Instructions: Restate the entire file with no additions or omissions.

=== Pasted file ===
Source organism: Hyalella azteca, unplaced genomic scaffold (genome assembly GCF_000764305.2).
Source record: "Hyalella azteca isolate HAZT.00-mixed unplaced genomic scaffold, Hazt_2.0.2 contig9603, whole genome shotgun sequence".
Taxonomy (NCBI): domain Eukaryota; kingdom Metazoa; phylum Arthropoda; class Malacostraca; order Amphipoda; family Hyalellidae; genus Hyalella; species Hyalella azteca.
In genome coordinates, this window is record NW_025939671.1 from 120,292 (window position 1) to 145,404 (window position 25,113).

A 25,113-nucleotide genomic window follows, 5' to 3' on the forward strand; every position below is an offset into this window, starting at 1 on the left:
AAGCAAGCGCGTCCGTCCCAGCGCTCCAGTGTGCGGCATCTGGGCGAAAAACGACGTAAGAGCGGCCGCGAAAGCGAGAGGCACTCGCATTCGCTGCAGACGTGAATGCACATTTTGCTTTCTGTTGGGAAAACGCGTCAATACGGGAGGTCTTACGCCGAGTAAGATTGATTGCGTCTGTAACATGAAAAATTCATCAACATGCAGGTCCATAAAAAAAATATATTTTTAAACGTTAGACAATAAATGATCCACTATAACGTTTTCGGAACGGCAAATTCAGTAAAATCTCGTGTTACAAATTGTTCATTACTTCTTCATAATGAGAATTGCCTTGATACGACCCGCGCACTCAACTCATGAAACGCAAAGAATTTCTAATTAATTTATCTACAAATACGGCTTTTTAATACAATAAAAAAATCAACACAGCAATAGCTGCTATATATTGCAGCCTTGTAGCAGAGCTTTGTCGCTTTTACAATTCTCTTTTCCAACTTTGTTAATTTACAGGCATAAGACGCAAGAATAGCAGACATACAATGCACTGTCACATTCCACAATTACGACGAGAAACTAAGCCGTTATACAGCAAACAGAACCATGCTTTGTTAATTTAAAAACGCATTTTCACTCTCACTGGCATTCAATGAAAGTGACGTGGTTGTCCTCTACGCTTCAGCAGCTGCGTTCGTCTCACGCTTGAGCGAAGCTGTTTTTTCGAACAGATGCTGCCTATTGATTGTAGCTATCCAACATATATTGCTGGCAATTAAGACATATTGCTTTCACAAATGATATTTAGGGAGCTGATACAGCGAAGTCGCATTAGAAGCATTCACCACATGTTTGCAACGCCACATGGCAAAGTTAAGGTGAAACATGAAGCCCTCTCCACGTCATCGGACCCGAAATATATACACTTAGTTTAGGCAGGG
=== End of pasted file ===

Source organism: Hyalella azteca, unplaced genomic scaffold (genome assembly GCF_000764305.2).
Source record: "Hyalella azteca isolate HAZT.00-mixed unplaced genomic scaffold, Hazt_2.0.2 contig9603, whole genome shotgun sequence".
Taxonomy (NCBI): domain Eukaryota; kingdom Metazoa; phylum Arthropoda; class Malacostraca; order Amphipoda; family Hyalellidae; genus Hyalella; species Hyalella azteca.
In genome coordinates, this window is record NW_025939671.1 from 120,292 (window position 1) to 145,404 (window position 25,113).

A 25,113-nucleotide genomic window follows, 5' to 3' on the forward strand; every position below is an offset into this window, starting at 1 on the left:
AAGCAAGCGCGTCCGTCCCAGCGCTCCAGTGTGCGGCATCTGGGCGAAAAACGACGTAAGAGCGGCCGCGAAAGCGAGAGGCACTCGCATTCGCTGCAGACGTGAATGCACATTTTGCTTTCTGTTGGGAAAACGCGTCAATACGGGAGGTCTTACGCCGAGTAAGATTGATTGCGTCTGTAACATGAAAAATTCATCAACATGCAGGTCCATAAAAAAAATATATTTTTAAACGTTAGACAATAAATGATCCACTATAACGTTTTCGGAACGGCAAATTCAGTAAAATCTCGTGTTACAAATTGTTCATTACTTCTTCATAATGAGAATTGCCTTGATACGACCCGCGCACTCAACTCATGAAACGCAAAGAATTTCTAATTAATTTATCTACAAATACGGCTTTTTAATACAATAAAAAAATCAACACAGCAATAGCTGCTATATATTGCAGCCTTGTAGCAGAGCTTTGTCGCTTTTACAATTCTCTTTTCCAACTTTGTTAATTTACAGGCATAAGACGCAAGAATAGCAGACATACAATGCACTGTCACATTCCACAATTACGACGAGAAACTAAGCCGTTATACAGCAAACAGAACCATGCTTTGTTAATTTAAAAACGCATTTTCACTCTCACTGGCATTCAATGAAAGTGACGTGGTTGTCCTCTACGCTTCAGCAGCTGCGTTCGTCTCACGCTTGAGCGAAGCTGTTTTTTCGAACAGATGCTGCCTATTGATTGTAGCTATCCAACATATATTGCTGGCAATTAAGACATATTGCTTTCACAAATGATATTTAGGGAGCTGATACAGCGAAGTCGCATTAGAAGCATTCACCACATGTTTGCAACGCCACATGGCAAAGTTAAGGTGAAACATGAAGCCCTCTCCACGTCATCGGACCCGAAATATATACACTTAGTTTAGGCAGGG